Ex-German diplomat slammed for ‘occupy Poland’ proposal
Polish conservatives have denounced a suggestion from the former German ambassador to the country that Berlin should permanently station troops there in order to strengthen the nations’ relationship.
Arndt Freytag von Loringhoven, a former NATO intelligence chief, advocated the move in an op-ed published by Frankfurter Allgemeine-Zeitung last week.
“With the upcoming strengthening of NATO’s eastern flank, a closer integration of the [German and Polish] armed forces and, in the longer term, a permanent transfer of troops to Poland are in the interest of both sides,” he wrote.
Law and Justice (PiS) MEP Jacek Saryusz-Wolski sarcastically suggested it was a slippery slope from von Loringhoven’s proposal to Nazi occupation, asking “Any associations?” in a post on X (formerly Twitter) quoting the article.
“Soon, thanks to the new EU treaty, Germany will once again ‘permanently’ occupy the territories of… Western Poland?” Constitutional Court Justice Krystyna Pawlowicz warned in a post on X, also in response to von Loringhoven’s piece.
“Hitler’s dreams will come true after many years, without the use of force,” Pawlowicz lamented, excoriating Poles for offering “NO RESISTANCE” to the incoming EU-friendly government of Donald Tusk.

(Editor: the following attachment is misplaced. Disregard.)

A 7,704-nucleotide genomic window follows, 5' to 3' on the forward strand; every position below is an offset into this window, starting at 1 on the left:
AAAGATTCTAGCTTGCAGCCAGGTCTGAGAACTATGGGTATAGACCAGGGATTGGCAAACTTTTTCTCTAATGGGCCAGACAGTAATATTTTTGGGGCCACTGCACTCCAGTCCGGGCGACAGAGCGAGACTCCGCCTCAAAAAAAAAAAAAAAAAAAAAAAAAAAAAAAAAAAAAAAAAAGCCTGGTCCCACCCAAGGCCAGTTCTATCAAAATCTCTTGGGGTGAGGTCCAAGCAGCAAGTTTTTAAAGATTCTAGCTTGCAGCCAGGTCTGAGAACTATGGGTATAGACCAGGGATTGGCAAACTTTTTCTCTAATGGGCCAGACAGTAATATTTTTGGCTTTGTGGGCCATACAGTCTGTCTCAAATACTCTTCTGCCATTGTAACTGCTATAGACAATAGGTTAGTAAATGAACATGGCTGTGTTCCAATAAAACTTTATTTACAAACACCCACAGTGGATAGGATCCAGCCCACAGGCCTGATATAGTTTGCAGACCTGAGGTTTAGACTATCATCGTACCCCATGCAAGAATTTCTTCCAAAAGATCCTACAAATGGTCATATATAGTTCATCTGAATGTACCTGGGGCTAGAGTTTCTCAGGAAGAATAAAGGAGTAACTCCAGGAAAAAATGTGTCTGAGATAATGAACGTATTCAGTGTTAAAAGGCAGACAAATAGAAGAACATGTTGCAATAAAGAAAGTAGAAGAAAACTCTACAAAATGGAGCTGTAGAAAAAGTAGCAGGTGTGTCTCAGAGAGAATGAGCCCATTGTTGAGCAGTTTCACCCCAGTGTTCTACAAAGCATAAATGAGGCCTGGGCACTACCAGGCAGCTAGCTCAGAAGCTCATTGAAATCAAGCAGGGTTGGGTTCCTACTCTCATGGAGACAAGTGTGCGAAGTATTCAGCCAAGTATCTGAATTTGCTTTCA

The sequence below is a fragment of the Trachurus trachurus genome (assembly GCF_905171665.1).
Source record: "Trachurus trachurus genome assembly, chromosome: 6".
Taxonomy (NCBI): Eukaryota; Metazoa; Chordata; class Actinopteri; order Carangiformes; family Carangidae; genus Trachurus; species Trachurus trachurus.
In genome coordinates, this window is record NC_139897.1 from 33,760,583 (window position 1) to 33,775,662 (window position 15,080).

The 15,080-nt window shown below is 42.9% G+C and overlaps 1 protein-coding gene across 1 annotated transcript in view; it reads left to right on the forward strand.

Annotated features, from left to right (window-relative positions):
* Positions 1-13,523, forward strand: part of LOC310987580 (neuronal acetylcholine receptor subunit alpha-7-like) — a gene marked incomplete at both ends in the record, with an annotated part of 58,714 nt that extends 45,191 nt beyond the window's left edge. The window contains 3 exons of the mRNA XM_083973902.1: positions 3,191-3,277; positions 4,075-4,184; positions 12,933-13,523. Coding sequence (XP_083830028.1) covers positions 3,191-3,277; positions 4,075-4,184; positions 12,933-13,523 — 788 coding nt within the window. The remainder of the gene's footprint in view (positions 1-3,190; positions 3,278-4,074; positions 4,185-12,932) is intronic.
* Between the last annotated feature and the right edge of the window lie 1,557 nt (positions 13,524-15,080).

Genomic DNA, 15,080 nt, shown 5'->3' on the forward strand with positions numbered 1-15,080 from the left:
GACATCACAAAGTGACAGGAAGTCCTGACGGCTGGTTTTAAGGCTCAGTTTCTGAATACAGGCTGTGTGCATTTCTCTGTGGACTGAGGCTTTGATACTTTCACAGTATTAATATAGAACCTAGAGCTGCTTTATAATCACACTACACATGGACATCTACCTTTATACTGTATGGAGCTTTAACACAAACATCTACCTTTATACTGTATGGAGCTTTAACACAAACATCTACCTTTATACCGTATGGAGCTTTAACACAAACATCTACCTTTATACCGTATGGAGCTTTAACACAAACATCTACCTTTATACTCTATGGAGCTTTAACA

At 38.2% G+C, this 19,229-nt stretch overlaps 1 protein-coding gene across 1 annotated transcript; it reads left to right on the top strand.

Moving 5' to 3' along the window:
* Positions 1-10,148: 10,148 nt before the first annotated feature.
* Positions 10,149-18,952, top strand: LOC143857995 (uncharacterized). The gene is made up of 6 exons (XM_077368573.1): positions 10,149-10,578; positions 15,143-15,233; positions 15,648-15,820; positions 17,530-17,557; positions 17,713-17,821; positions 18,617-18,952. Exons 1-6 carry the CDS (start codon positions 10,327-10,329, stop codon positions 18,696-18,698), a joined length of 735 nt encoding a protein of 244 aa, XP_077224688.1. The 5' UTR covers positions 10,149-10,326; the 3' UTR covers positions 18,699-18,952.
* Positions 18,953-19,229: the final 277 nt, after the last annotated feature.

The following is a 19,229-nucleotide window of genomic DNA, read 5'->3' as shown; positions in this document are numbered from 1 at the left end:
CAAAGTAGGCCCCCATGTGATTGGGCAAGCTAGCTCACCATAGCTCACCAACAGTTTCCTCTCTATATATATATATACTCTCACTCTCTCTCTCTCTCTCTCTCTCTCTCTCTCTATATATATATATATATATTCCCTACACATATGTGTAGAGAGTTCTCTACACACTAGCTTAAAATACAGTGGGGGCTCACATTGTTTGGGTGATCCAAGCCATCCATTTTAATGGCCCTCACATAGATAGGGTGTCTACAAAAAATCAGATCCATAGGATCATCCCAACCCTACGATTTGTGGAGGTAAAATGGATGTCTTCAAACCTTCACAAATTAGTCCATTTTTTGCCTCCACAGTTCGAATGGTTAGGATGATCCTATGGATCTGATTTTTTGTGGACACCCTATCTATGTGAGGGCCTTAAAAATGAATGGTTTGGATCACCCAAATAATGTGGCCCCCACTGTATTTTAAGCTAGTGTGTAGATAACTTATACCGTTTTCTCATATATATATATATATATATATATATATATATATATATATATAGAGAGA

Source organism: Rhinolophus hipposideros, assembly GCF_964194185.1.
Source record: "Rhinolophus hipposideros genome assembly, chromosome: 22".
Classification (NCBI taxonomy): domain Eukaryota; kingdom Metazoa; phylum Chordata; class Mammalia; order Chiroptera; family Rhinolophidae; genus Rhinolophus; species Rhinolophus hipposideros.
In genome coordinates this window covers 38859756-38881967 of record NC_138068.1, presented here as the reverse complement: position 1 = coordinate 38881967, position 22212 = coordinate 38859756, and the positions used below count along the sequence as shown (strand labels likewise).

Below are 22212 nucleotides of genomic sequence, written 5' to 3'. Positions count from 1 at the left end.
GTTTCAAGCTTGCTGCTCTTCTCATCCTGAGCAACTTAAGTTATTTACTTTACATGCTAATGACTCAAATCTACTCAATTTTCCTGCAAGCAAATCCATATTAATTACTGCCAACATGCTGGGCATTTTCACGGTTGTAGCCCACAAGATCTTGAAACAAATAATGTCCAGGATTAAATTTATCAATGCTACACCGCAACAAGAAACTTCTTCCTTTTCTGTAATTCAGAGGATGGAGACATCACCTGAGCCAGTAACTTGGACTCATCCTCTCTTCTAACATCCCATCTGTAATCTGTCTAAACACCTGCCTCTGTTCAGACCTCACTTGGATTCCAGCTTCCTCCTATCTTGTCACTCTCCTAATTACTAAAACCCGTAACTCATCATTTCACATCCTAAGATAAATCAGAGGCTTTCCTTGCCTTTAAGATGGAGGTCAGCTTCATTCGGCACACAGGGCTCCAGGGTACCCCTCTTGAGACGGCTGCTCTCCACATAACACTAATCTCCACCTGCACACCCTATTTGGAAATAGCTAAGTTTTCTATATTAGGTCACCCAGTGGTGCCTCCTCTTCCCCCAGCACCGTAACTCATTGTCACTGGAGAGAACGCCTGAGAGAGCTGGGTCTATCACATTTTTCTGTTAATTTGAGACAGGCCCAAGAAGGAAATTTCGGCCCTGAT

However, a journalist with liberal outlet Gazeta Wyborcza commented that President Andrzej Duda had already agreed to station German troops in eastern Poland in January in order to install Patriot missile defense systems.
Von Loringhoven took aim directly at PiS in the title of his op-ed, accusing the conservative party of losing Poles’ trust “with its nationalist politics,” while framing the newly elected centrist government as representing an “opportunity to form a leadership partnership on an equal footing.”
“Mistrust in Poland is still high,” the diplomat complained, blaming “internal polarization and anti-German and anti-European inflammatory propaganda.” He urged Warsaw to focus on the important issues, such as “joint efforts to help Ukraine win.”
Von Loringhoven argued that making Kiev wait until the end of the conflict to join the EU and NATO amounted to “letting [Russian President Vladimir] Putin take the reins,” pushing instead for a “more flexible EU” that does not require a unanimous vote by all member countries in order to make decisions on foreign and financial policy or even new members. “Partial NATO membership” should also be considered for Ukraine, he suggested.
Former European Council president Donald Tusk led a coalition of three opposition parties to victory in Poland’s elections last month, signaling the end of the country’s drift away from the EU under PiS leadership – a result celebrated by Brussels and the West. Tusk previously served as prime minister from 2007 to 2014.